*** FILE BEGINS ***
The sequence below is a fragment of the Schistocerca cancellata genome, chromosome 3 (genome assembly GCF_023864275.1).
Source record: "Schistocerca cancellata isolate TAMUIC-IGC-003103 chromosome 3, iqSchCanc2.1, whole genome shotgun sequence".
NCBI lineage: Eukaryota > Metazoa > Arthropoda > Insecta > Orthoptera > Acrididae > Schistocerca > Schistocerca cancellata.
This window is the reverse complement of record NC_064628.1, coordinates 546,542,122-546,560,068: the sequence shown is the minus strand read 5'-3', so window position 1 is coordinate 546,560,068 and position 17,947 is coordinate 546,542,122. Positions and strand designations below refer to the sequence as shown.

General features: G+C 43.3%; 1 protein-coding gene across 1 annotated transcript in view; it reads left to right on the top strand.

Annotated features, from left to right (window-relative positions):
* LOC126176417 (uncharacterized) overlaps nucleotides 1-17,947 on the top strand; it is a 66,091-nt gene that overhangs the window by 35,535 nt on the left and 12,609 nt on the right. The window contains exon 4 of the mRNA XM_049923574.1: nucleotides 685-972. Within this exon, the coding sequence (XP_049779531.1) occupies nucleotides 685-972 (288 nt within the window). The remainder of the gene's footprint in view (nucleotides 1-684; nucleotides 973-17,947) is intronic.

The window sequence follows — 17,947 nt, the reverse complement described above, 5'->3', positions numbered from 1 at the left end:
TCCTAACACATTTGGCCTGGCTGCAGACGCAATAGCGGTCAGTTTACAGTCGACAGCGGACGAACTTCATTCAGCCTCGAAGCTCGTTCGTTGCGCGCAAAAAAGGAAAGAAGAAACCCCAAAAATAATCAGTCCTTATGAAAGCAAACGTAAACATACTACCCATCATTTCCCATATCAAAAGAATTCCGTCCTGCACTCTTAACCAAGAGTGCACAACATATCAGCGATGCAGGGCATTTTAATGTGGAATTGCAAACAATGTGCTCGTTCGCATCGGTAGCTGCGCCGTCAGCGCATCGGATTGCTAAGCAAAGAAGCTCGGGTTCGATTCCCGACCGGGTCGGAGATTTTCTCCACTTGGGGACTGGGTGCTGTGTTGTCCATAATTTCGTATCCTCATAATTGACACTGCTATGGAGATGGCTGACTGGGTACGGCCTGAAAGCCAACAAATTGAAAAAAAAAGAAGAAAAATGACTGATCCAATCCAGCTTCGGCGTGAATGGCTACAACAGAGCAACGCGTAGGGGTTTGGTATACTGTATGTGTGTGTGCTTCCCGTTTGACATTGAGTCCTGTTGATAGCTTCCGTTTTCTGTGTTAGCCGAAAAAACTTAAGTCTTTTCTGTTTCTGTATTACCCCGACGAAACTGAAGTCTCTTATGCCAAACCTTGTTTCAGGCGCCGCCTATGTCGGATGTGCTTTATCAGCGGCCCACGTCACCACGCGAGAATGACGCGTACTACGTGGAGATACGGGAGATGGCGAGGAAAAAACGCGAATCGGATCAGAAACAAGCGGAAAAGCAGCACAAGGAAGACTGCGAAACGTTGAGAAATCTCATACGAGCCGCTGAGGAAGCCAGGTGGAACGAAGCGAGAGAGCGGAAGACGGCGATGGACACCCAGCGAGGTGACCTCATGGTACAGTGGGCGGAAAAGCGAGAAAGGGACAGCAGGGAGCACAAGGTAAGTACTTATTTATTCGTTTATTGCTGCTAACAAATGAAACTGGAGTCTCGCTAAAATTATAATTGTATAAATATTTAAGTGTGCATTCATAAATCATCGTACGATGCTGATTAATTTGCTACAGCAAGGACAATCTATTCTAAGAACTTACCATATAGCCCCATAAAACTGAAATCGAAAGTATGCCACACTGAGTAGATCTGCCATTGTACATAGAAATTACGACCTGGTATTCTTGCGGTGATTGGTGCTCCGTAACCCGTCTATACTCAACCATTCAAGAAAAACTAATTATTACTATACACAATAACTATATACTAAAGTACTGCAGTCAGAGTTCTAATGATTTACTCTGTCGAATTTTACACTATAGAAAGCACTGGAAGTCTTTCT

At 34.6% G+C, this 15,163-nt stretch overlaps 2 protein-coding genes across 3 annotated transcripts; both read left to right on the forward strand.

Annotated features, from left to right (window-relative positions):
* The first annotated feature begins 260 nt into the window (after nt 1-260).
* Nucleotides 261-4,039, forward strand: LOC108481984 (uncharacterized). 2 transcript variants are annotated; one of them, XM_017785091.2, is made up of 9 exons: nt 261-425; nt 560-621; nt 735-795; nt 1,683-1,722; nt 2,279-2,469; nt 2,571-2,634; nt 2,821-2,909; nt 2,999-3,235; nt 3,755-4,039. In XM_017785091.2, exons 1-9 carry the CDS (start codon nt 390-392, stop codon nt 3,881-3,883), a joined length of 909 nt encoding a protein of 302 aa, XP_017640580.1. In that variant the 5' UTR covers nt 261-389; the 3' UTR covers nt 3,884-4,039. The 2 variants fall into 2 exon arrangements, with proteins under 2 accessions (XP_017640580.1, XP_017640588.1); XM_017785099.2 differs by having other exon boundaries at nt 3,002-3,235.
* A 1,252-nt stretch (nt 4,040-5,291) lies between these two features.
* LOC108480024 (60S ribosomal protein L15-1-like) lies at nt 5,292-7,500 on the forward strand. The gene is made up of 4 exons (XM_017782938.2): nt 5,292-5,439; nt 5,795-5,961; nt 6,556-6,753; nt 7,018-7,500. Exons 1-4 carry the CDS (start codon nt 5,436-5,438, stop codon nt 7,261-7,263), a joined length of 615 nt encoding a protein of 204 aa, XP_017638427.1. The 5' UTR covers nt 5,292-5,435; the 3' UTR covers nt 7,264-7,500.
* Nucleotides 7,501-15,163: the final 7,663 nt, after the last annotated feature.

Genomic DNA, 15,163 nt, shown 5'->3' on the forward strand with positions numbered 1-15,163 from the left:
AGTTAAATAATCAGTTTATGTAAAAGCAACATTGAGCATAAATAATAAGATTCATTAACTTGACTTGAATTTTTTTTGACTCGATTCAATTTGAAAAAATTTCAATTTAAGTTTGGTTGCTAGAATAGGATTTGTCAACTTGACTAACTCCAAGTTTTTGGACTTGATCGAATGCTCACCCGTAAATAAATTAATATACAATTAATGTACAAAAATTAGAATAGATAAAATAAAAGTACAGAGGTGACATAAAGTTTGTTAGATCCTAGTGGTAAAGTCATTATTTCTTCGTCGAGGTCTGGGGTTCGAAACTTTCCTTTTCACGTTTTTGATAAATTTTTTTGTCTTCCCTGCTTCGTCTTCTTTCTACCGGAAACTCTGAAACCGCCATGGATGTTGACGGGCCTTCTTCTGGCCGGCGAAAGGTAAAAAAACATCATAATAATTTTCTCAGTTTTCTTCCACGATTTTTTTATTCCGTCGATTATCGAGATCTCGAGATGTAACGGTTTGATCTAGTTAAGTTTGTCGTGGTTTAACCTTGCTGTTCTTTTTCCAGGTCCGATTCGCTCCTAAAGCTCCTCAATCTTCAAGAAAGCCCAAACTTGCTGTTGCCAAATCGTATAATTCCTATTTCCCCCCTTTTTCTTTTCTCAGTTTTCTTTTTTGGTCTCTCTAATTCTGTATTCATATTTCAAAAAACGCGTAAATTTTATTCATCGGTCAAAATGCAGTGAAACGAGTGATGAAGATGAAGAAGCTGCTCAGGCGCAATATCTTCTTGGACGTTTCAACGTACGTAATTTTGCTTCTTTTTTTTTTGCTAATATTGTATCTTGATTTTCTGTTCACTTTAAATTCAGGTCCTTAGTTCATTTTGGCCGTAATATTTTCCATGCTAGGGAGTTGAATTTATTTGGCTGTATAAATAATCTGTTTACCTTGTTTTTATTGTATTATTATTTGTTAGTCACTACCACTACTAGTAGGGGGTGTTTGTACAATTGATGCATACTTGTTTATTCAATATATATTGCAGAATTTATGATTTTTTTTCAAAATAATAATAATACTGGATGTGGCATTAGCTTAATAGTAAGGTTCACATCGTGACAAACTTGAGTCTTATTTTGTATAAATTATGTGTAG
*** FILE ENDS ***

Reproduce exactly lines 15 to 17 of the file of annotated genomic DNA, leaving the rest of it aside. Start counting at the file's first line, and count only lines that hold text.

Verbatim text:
* LOC108480024 (60S ribosomal protein L15-1-like) lies at nt 5,292-7,500 on the forward strand. The gene is made up of 4 exons (XM_017782938.2): nt 5,292-5,439; nt 5,795-5,961; nt 6,556-6,753; nt 7,018-7,500. Exons 1-4 carry the CDS (start codon nt 5,436-5,438, stop codon nt 7,261-7,263), a joined length of 615 nt encoding a protein of 204 aa, XP_017638427.1. The 5' UTR covers nt 5,292-5,435; the 3' UTR covers nt 7,264-7,500.
* Nucleotides 7,501-15,163: the final 7,663 nt, after the last annotated feature.

Genomic DNA, 15,163 nt, shown 5'->3' on the forward strand with positions numbered 1-15,163 from the left: